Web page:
Creating a will gives you the opportunity to dictate who gets what after you die. After paying off your debts, the probate court distributes any remaining assets to your loved ones according to the directions you provided in your will. If you leave all of your remaining assets to one person rather than stipulating that the court divide your assets between more than one party, the beneficiary of the inheritance is your “sole” or “universal” heir.
The concept of a universal heir dates back to ancient Rome. Rather than dividing property and assets equally among loved ones, Romans typically designated a single “main” heir to inherit their goods. The main heir was dubbed the “universal heir.” A modern universal heir differs from those in ancient Rome, being the only heir to the deceased's estate.
Heir by Default
In most cases, if an heir is considered “universal,” it is because the deceased intentionally left all assets to that individual. In some cases, however, an individual can become a universal heir by default. If, for example, the heir is the deceased's only living relative, the court will grant her universal status and award her all of the deceased's assets. This can occur even if the deceased did not leave behind a will. The heir does not inherit the deceased's estate because he specifically wanted her to have it. Rather, she inherits the estate because no one else has or makes a valid claim against it.
Creating a Will
While considering your own mortality may make you uncomfortable, proper planning now can help ensure that your assets will be distributed according to your wishes. Creating a will is particularly important if you plan to leave all of your worldly goods to a single universal heir. Although state laws vary with regard to asset distribution, if you die without a will the probate court will distribute your assets according to the state's inheritance formula. In most cases, you must formally stipulate your intention to leave your assets to a universal heir for that person to receive his full inheritance.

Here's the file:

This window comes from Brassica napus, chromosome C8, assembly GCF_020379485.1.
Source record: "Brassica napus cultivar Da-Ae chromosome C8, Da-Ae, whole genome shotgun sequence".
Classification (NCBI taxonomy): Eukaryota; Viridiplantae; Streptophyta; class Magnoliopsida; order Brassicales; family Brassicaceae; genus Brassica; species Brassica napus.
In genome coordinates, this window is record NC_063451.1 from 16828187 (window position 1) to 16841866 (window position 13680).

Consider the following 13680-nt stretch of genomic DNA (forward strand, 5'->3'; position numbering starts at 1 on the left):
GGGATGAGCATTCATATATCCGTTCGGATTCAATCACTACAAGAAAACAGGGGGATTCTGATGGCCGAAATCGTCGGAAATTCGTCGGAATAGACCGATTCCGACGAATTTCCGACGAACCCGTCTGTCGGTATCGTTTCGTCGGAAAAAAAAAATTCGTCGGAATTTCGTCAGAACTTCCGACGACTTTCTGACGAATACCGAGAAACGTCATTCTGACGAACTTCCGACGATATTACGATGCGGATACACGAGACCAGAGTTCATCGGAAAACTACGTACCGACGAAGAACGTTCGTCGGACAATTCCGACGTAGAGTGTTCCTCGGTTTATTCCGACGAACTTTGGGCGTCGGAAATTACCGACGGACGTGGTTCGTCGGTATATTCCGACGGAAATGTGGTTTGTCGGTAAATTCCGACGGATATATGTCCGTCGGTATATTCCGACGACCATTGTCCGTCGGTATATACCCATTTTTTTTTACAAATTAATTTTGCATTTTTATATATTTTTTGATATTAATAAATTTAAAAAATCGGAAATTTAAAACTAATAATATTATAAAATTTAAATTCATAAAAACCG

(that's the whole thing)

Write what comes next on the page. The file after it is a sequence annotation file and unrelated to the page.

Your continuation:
Leaving all of your assets to a universal heir in your will does not guarantee that the intended beneficiary will receive those assets – especially if you have other family members who feel that they are also entitled to an inheritance. Provided that those who did not receive an inheritance have a valid reason to do so, they can contest your will with the probate court. Valid reasons for contesting a will vary, but often include fraud; undue influence from the beneficiary; and mental incompetence.
- Oregon State Bar: What Is Probate?
- Las Siete Partidas, Vol. 5 Underworlds: The Dead, the Criminal, and the Marginalized; Samuel Parsons Scott
- Theodore Sliwinski, Esq.: Dying Without a Will
- Ohio State Bar Association: Administering an Estate Without a Will
- Lawyers.com: Grounds for Will Contests
Ciele Edwards holds a Bachelor of Arts in English and has been a consumer advocate and credit specialist for more than 10 years. She currently works in the real-estate industry as a consumer credit and debt specialist. Edwards has experience working with collections, liens, judgments, bankruptcies, loans and credit law.